• He mentioned this again during his critique of Doctor Who, demanding to know the point of getting an orchestra to record Doctor Who's Crowning Music of Awesome Theme Tune if they're just going to talk all over it.
  • Deconstruction of television.
  • Fan Disservice: He spends an entire episode shirtless. It's not likely to be a titillating sight.
  • Hey, It's That Guy!: You may not believe it at first, especially when the man himself is uncredited, but Mr. Noseybonk was portrayed by Stuart Ashen himself. Really.
  • Hypocritical Humour: Especially about the way TV shows are made. Also, in the 2007 retrospective the storm of scandals over faked phone-in contests and a misleading trailer about the Queen damaged people's trust in TV as a whole, illustrated by asking a member of the public:

 Charlie: Do you believe anything you see on TV?

Interviewee: Yeah.

Charlie: Would you mind...just for this...saying that you don't believe anything? Is that all right?


Charlie: Do you believe anything you see on TV?

Interviewee: No, not really.

  • I'll Be in My Bunk: And then some: upon viewing disturbing or violent imagery, Charlie's reaction is to utter "oh yeah" and stick a hand down his pants.
  • Insult Backfire: In the "Aspirational TV" segment (see Atomic F-Bomb above)


Random Socialite: [Unflinching] No.

  • Jerk with a Heart of Gold: Charlie's Jerkass Facade is really paper-thin. He's clearly horrified when some of the show's participants for a parody of The Apprentice mistake him for an actual mean git, and quickly tries to make amends.
    • Also watch his sensitive and balanced coverage of the aftermath of the Haiti earthquake.
      • "Perhaps surprisingly, some of the most measured coverage came from Fox News."
    • As well as his heartfelt tribute to Oliver Postgate.
  • Lampshade Hanging: During the show, they claimed they interviewed "TV insiders", but to conceal their identity, they filmed them in a darkened room, and used one of the researchers in their place instead.
  • Logic Bomb: In an episode that examines televisual trickery used to bend the truth, Charlie presents the "Truthbot 2000", a deliberately low-budget prop he claims can detect falsehoods and alert the viewers. Truthbot instantly points out that it is just a box with some lights and circuits inside with a voice dubbed on later. Charlie asks it how it knows this if it's just a cheap prop, the paradox causes it to overload and explode.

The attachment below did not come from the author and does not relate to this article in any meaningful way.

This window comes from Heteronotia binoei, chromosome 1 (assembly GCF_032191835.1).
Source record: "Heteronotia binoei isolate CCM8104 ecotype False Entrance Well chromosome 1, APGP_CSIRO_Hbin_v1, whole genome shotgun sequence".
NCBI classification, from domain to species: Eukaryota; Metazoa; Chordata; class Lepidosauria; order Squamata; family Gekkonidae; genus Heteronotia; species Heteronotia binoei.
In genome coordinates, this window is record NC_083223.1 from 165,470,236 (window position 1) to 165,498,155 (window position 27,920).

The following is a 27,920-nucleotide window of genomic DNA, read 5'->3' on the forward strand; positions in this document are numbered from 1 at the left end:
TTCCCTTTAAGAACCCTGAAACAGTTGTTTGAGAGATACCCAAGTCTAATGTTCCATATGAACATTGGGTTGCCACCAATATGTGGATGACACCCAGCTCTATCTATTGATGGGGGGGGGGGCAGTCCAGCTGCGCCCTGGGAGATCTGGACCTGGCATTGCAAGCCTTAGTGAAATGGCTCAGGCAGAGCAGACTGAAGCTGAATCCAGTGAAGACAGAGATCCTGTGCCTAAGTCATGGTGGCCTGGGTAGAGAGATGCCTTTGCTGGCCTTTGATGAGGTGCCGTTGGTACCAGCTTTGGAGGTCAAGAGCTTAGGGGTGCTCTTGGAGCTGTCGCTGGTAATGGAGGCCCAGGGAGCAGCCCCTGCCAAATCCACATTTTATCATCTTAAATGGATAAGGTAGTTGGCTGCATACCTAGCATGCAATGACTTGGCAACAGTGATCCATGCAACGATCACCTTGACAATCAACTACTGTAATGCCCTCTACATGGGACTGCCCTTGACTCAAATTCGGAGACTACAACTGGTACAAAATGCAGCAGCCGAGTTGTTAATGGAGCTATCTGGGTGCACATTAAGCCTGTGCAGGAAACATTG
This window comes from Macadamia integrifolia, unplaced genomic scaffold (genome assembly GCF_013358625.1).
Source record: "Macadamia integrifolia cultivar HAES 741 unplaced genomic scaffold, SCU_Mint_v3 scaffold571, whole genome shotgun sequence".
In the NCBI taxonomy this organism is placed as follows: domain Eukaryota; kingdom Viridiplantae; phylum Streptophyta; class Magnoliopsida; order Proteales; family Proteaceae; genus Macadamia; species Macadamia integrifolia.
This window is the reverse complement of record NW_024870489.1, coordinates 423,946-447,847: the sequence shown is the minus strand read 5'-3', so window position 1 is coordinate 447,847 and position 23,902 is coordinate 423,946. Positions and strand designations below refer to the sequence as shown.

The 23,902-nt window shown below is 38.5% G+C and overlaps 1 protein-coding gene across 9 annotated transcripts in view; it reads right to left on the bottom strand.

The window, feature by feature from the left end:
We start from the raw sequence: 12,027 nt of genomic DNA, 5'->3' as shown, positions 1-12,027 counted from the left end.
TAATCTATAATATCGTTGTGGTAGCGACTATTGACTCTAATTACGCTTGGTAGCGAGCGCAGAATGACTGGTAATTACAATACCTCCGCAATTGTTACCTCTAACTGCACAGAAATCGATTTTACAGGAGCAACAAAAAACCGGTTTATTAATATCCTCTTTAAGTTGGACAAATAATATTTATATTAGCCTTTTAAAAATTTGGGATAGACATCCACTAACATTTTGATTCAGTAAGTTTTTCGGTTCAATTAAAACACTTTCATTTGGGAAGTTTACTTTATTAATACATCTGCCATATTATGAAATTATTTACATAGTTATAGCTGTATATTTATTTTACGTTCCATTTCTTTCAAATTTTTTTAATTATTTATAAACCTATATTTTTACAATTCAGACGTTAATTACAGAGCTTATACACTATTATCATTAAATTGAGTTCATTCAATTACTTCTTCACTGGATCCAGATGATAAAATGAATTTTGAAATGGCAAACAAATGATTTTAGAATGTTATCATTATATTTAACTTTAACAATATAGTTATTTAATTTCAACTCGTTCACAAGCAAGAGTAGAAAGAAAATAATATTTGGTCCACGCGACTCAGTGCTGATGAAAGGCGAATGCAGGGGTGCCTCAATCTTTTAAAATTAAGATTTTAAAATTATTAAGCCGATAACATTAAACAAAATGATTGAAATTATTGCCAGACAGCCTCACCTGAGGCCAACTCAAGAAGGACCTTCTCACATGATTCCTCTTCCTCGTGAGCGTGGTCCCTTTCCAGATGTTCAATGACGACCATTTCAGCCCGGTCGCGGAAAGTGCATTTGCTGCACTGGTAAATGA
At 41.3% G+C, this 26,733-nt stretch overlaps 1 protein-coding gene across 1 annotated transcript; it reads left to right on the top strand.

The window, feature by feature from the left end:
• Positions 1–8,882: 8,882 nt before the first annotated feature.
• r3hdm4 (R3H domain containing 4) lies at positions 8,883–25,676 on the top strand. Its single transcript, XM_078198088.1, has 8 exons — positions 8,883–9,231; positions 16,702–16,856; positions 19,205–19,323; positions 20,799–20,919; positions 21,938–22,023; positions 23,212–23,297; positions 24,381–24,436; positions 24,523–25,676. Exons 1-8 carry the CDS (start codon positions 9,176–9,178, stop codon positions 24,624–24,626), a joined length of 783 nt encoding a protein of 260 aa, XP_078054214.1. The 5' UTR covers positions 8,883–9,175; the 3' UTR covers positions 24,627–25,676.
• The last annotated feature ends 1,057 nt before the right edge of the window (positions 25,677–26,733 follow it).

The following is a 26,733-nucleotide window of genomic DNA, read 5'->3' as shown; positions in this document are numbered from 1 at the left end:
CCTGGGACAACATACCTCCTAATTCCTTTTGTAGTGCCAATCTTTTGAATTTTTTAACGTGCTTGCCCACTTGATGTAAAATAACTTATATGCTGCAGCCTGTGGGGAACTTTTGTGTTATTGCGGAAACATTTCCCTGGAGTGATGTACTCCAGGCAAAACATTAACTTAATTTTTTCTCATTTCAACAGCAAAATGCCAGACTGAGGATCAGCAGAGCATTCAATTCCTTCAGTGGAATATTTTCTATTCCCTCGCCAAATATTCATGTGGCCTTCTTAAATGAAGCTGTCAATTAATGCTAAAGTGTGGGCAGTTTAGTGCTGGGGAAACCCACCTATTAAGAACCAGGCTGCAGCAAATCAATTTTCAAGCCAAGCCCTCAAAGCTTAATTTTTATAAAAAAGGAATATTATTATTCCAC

Charlie: Noo-ooo-ooo! Truthbot! Why!?

 And now, because we could do with some free publicity, here's a special offensive version of our end credits in case any of you feel like complaining to Ofcom - please do. Good night.

  Everyone knows that having your own low-budget show on BBC 4, where you sit around and pick holes in the things, that is where...true...greatness...[breaks down sobbing.]

  • Sound Effect Bleep: Even though the show is show post-Watershed, Charlie gets bleeped almost every time he says "fuck".
    • Note that while Charlie's speech is censored, clips from shows he's reviewing aren't.
    • Lampshaded in one bit of the show where it's revealed that Charlie Brooker censors himself via a foot pedal (A Rock Band drumkit pedal.) which he presses down on whenever he says the f-word, thus creating the sound effect beep.
    • Brooker explained this disparity on Twitter, saying that bleeped swearing is funnier.
  • Take That
  • Totally Radical: In the links for a segment on yoof TV, Charlie is dressed in a hoodie, baggy jeans and a chunky gold chain.

  TV is largely run by people in their thirties who only dimly remember what it's like to be young. Consequently, when TV tries to court youth, it ends up looking as ridiculous as I do right now. Y'GET ME?